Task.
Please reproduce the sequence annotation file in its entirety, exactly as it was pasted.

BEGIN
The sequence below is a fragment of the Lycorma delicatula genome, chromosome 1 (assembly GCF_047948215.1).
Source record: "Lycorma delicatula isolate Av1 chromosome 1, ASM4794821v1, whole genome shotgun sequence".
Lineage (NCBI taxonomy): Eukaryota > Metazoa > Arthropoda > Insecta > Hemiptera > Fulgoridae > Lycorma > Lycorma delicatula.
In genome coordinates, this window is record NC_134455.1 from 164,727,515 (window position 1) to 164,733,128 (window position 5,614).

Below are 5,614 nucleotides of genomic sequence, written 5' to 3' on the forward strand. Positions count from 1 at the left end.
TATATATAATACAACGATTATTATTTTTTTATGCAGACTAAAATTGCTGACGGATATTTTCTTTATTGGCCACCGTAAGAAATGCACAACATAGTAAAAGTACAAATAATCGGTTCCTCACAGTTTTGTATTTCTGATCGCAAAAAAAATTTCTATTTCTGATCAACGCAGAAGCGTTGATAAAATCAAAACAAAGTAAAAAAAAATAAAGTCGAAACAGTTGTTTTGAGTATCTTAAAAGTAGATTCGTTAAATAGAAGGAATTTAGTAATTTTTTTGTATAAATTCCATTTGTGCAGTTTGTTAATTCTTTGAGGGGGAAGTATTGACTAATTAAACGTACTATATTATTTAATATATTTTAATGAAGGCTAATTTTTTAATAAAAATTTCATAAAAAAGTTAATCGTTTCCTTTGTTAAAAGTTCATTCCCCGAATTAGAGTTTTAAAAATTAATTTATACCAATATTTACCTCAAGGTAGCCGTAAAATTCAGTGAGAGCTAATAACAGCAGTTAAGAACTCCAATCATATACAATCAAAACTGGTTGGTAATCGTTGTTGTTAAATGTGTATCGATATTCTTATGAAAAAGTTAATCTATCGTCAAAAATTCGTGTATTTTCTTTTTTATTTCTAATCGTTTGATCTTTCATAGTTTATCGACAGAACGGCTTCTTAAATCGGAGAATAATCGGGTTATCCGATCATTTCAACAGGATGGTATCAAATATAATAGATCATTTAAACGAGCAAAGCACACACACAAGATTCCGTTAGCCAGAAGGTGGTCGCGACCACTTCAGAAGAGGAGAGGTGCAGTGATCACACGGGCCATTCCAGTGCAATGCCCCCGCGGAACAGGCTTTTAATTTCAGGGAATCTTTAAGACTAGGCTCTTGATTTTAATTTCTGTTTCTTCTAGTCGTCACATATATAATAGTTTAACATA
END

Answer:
The sequence below is a fragment of the Lycorma delicatula genome, chromosome 1 (assembly GCF_047948215.1).
Source record: "Lycorma delicatula isolate Av1 chromosome 1, ASM4794821v1, whole genome shotgun sequence".
Lineage (NCBI taxonomy): Eukaryota > Metazoa > Arthropoda > Insecta > Hemiptera > Fulgoridae > Lycorma > Lycorma delicatula.
In genome coordinates, this window is record NC_134455.1 from 164,727,515 (window position 1) to 164,733,128 (window position 5,614).

Below are 5,614 nucleotides of genomic sequence, written 5' to 3' on the forward strand. Positions count from 1 at the left end.
TATATATAATACAACGATTATTATTTTTTTATGCAGACTAAAATTGCTGACGGATATTTTCTTTATTGGCCACCGTAAGAAATGCACAACATAGTAAAAGTACAAATAATCGGTTCCTCACAGTTTTGTATTTCTGATCGCAAAAAAAATTTCTATTTCTGATCAACGCAGAAGCGTTGATAAAATCAAAACAAAGTAAAAAAAAATAAAGTCGAAACAGTTGTTTTGAGTATCTTAAAAGTAGATTCGTTAAATAGAAGGAATTTAGTAATTTTTTTGTATAAATTCCATTTGTGCAGTTTGTTAATTCTTTGAGGGGGAAGTATTGACTAATTAAACGTACTATATTATTTAATATATTTTAATGAAGGCTAATTTTTTAATAAAAATTTCATAAAAAAGTTAATCGTTTCCTTTGTTAAAAGTTCATTCCCCGAATTAGAGTTTTAAAAATTAATTTATACCAATATTTACCTCAAGGTAGCCGTAAAATTCAGTGAGAGCTAATAACAGCAGTTAAGAACTCCAATCATATACAATCAAAACTGGTTGGTAATCGTTGTTGTTAAATGTGTATCGATATTCTTATGAAAAAGTTAATCTATCGTCAAAAATTCGTGTATTTTCTTTTTTATTTCTAATCGTTTGATCTTTCATAGTTTATCGACAGAACGGCTTCTTAAATCGGAGAATAATCGGGTTATCCGATCATTTCAACAGGATGGTATCAAATATAATAGATCATTTAAACGAGCAAAGCACACACACAAGATTCCGTTAGCCAGAAGGTGGTCGCGACCACTTCAGAAGAGGAGAGGTGCAGTGATCACACGGGCCATTCCAGTGCAATGCCCCCGCGGAACAGGCTTTTAATTTCAGGGAATCTTTAAGACTAGGCTCTTGATTTTAATTTCTGTTTCTTCTAGTCGTCACATATATAATAGTTTAACATA